Bangladesh

News

Inauguration of the Post-Graduate Fellowship on Refugee & Migrant Health

On the 12th of July 2018, Doctors Worldwide officially launched the Post Graduate Fellowship [PGF] on Refugee & Migrant Health in Cox’s Bazaar, Bangladesh. This 12-week training is being delivered to increase the capacity and skills of local Bangladeshi doctors working in the Rohingya Camps, particularly for those who have never practiced medicine within a humanitarian crisis/setting before. Initiated in

Rohingya Refugee Crisis – May Update

“One of the biggest humanitarian crisis in recent times – catastrophic” In August 2017, over 600,000 traumatised and desperate Rohingya people fled their homeland in Myanmar to nearby Bangladesh after widespread violence, murder and rape. “The Rohingya are under siege as a group – simply for who they are.  Many refugees are victims of horrific trauma – psychological and physical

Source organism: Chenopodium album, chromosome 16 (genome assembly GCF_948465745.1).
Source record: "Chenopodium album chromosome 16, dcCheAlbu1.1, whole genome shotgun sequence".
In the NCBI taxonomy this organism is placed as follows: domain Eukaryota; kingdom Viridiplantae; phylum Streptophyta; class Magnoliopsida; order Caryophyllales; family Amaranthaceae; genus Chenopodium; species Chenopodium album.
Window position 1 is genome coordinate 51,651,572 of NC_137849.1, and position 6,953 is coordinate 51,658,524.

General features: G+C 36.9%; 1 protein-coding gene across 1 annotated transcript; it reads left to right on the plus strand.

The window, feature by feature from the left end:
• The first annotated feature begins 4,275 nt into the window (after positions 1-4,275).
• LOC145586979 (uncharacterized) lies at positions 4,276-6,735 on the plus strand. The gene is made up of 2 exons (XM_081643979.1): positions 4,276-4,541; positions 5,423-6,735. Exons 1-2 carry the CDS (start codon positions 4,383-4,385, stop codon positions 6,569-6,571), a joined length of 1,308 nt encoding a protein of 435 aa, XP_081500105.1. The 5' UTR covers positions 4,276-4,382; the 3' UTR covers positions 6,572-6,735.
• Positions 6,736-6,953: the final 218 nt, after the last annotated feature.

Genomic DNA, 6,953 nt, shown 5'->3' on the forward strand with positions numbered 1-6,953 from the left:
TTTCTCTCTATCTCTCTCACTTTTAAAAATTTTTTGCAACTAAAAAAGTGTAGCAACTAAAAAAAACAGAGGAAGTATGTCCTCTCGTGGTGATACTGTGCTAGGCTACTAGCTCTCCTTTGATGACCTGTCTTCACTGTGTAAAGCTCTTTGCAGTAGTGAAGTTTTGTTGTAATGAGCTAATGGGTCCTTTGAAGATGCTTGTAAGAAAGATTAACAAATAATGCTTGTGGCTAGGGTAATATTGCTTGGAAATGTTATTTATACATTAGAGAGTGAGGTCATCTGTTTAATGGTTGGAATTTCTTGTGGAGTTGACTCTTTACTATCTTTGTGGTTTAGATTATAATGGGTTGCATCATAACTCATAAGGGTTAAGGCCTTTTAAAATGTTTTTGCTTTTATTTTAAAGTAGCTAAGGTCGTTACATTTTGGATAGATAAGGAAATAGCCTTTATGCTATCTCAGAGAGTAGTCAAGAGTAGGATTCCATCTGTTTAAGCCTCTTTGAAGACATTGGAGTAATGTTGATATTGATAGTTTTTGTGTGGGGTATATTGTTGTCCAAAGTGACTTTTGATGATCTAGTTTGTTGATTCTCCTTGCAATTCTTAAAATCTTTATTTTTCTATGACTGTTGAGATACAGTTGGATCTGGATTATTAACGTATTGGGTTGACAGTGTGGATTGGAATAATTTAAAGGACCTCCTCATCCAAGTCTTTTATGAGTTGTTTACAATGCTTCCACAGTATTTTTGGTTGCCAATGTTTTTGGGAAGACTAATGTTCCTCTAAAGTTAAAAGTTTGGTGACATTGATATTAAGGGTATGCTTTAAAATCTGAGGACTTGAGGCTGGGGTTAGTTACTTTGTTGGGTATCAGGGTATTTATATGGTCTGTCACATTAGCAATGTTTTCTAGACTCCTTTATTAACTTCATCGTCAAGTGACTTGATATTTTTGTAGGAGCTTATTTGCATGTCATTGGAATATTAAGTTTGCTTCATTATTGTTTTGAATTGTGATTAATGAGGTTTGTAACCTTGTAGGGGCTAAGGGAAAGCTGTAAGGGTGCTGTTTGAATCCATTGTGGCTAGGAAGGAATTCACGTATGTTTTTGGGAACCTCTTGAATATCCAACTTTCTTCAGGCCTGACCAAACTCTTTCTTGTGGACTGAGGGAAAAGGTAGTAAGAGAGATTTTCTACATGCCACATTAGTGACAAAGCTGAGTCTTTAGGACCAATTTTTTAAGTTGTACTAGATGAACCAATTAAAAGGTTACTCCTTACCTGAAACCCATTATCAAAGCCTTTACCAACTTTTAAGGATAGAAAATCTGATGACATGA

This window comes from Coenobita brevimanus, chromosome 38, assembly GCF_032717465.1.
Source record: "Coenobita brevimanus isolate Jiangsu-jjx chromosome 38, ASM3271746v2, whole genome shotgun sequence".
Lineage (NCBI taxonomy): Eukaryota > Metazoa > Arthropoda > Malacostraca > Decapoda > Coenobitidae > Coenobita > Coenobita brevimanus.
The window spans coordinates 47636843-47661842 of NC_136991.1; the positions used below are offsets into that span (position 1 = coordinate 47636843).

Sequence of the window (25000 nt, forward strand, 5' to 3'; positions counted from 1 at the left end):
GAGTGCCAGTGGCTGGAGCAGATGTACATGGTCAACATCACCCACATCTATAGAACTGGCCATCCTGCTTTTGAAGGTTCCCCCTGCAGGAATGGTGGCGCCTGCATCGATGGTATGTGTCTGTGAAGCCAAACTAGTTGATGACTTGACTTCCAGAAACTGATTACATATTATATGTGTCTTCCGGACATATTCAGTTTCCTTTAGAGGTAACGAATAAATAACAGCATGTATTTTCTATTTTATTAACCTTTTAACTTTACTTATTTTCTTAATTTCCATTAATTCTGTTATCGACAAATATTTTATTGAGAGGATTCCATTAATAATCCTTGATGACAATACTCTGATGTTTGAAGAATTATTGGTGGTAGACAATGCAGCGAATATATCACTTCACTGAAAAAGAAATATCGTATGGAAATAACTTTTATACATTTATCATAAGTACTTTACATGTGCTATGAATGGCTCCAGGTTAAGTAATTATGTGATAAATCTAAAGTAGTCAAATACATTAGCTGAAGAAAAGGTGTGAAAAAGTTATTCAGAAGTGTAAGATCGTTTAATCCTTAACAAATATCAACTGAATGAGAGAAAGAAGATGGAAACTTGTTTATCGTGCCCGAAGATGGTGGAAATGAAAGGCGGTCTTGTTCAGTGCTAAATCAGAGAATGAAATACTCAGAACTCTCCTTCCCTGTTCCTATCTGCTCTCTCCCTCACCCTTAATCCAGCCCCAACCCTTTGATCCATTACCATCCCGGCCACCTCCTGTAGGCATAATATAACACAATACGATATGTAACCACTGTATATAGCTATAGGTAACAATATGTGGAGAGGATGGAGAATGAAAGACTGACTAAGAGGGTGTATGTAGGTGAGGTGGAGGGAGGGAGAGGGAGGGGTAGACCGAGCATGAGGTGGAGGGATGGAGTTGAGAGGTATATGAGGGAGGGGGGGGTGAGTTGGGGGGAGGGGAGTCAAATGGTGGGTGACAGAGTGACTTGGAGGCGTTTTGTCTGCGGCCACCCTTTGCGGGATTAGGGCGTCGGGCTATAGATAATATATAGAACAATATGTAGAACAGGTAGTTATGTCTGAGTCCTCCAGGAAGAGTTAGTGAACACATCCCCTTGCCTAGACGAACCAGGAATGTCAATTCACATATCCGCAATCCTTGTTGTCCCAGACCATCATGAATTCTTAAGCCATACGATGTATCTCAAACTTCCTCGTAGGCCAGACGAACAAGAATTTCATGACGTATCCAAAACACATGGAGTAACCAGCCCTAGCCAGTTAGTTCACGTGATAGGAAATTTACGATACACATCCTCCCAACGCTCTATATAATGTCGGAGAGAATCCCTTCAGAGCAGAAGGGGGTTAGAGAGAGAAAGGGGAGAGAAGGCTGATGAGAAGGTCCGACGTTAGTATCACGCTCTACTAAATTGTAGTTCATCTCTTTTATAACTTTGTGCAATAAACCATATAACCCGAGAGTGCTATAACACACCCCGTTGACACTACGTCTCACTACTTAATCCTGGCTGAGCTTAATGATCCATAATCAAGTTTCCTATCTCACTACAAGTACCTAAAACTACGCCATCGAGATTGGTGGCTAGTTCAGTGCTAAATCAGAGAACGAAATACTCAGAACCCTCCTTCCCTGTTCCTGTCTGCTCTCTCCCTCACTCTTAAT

Emergency Response Kit Training Programme

On the 4th May, Doctors Worldwide UK launched its Emergency Response Kit training providing life-saving first aid skills to local Rohingya community leaders [majis] in anticipation of the cyclone and floods.  Working with local majis is essential in ensuring the training reaches as many people as possible, particularly as the first responders are usually the local people who are affected.

Postgraduate Fellowship Training on Emergency Medicine in Refugee & Migrant Settings

While there has been a growing recognition for international health workers to be better trained in responding to humanitarian emergencies, few have focused on the local need to strengthen medical education in a migrant and refugee camp setting in low-middle income countries. In December 2017 in consideration of this, Doctors Worldwide UK started the process of developing and implementing a

Rohingya Refugee Crisis – February Update

Human resources are an essential component of every healthcare system in the world. The World Health Organisation states that ‘Developing capable, motivated and supported health workers is essential for overcoming bottlenecks to achieve national and global health goals.’1 Over eighteen years of delivering humanitarian projects across Europe, Asia and Africa, we have witnessed the impact of a lack